Estimated reading time: 6 minutes
One woman’s labor of love to archive her family’s heritage results in a gorgeous cookbook that feeds us body, mind and spirit
When my daughter graduated from college and moved back home a few years ago, she started cooking and experimenting with Persian dishes. She asked me about traditional Persian recipes such as Ghormeh Sabzi (Herbed Stew) and Polo Gojeh (Tomato Rice). It was then that I realized that if I didn’t write down our family recipes, the important stories and our language would be forgotten in a matter of a generation or two.
That was my incentive to write a cookbook called Persian Delicacies: Jewish Foods for Special Occasions in which I highlight Iranian food and discuss some of the customs of Persian Jewish families.
I felt an obligation to document and to pass down the recipes as well as the stories of our immigration from Iran to the next generation.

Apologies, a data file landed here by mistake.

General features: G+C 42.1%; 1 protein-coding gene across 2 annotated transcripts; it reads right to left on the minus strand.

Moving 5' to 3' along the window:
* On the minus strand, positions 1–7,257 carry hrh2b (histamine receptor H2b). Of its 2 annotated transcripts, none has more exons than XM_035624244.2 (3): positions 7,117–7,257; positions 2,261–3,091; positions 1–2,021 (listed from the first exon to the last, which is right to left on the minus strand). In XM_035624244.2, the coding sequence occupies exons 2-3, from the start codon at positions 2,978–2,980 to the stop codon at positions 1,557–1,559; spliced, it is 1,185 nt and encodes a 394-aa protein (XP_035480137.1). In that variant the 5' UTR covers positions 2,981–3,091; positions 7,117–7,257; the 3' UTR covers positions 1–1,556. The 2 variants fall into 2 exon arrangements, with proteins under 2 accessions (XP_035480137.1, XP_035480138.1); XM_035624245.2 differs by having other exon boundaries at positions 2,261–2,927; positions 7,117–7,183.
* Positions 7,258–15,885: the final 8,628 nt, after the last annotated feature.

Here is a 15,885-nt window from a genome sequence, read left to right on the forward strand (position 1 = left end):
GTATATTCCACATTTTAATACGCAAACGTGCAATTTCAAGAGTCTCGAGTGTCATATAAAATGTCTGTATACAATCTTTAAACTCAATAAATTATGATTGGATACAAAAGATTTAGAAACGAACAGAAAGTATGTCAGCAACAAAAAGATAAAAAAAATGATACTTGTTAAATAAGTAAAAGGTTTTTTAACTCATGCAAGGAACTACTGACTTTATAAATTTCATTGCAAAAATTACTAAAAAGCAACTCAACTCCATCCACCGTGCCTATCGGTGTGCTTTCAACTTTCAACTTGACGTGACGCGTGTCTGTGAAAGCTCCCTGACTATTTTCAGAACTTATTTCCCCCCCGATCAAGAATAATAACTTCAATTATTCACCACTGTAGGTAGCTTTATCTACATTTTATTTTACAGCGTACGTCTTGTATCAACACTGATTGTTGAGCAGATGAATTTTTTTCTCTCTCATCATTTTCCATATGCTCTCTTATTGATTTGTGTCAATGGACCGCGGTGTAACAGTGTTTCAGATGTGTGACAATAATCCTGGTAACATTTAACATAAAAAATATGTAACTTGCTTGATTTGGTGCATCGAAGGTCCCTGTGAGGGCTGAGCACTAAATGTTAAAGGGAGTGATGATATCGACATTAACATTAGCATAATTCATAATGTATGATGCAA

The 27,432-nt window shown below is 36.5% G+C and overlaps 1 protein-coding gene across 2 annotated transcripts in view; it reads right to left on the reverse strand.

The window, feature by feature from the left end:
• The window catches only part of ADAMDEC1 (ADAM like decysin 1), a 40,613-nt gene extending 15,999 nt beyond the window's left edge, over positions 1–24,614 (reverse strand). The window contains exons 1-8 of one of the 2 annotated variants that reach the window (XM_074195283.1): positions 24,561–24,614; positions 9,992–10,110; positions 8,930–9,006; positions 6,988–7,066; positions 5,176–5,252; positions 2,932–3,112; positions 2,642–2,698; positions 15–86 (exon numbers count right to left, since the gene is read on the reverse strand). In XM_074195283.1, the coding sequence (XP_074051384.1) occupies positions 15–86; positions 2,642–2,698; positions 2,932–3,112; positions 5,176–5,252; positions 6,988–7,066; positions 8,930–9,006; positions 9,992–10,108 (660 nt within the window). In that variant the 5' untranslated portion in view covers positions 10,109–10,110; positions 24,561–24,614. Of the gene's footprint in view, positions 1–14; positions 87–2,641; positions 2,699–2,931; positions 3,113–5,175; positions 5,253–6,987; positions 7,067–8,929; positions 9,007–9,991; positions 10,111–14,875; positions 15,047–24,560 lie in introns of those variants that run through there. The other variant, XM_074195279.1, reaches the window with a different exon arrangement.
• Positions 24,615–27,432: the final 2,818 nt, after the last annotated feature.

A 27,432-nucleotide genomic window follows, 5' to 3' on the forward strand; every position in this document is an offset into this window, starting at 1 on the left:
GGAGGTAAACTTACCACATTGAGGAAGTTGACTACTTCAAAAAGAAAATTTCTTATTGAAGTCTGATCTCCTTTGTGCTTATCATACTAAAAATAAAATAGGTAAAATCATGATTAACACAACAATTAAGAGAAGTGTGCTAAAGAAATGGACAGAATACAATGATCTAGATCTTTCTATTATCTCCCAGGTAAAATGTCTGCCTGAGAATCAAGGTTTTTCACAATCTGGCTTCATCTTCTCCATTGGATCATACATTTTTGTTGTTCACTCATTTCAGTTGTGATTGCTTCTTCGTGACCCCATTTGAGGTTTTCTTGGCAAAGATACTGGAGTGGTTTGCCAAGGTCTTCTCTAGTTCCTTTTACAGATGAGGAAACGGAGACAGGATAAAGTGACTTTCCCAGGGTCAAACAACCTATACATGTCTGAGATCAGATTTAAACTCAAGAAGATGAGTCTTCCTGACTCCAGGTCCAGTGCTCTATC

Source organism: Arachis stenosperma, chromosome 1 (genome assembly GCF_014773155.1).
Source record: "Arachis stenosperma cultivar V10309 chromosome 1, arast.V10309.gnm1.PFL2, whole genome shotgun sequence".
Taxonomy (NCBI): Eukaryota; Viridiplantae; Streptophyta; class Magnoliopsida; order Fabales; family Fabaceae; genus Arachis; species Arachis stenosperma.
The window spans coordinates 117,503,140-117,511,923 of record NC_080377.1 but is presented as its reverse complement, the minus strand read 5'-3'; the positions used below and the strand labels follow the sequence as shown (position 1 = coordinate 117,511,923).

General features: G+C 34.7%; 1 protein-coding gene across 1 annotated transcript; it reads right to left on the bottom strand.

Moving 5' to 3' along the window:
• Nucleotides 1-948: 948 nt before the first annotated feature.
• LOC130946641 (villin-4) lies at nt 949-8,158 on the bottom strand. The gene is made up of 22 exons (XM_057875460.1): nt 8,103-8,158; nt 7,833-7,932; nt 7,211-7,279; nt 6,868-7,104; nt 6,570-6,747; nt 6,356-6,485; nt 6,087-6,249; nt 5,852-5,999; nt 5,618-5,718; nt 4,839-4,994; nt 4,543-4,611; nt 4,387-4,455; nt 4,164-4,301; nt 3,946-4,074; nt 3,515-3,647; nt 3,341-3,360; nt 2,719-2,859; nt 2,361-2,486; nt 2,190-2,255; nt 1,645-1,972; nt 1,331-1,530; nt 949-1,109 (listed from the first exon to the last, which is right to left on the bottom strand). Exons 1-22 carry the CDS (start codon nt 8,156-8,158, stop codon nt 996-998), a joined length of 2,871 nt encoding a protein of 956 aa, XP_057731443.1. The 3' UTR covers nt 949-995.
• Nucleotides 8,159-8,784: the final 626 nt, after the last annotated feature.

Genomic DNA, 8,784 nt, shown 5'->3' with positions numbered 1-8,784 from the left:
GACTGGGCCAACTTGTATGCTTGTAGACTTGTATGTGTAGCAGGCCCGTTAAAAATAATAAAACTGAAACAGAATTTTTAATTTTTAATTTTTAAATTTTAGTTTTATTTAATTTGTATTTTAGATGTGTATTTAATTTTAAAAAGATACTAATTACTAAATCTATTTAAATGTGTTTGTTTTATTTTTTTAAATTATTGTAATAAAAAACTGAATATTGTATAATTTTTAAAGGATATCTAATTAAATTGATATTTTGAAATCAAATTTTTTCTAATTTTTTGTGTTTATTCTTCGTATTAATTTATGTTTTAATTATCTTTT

I reached out to my friends and family members and asked for their signature recipes. I wanted to collect our family stories through the prism of food and preserve them for posterity. Most of the people I asked for help from were generous in sharing their time and their specialties. My sister’s mother-in-law shared five of her famous dishes that she prepares for Shabbat (Friday night) dinners. There are also recipes from my mother, my sister, my aunts and uncle and even an exotic Syrian recipe from my cousin who is married to a Syrian man.
This labor of love took six years to compile, translate and edit. At times, the project became so overwhelming that I had to set it aside for a few months before I could resume my work. I almost gave up a few times. My family played a huge role in keeping me motivated to complete the project. What started as a small family cookbook became a 250-page tome that was finally ready for publication. I even interviewed nutritionists and doctors and incorporated their advice.
I’m proud to have published a book that can be of value to the younger generation—and I invite you to share in my family’s heritage via your kitchen.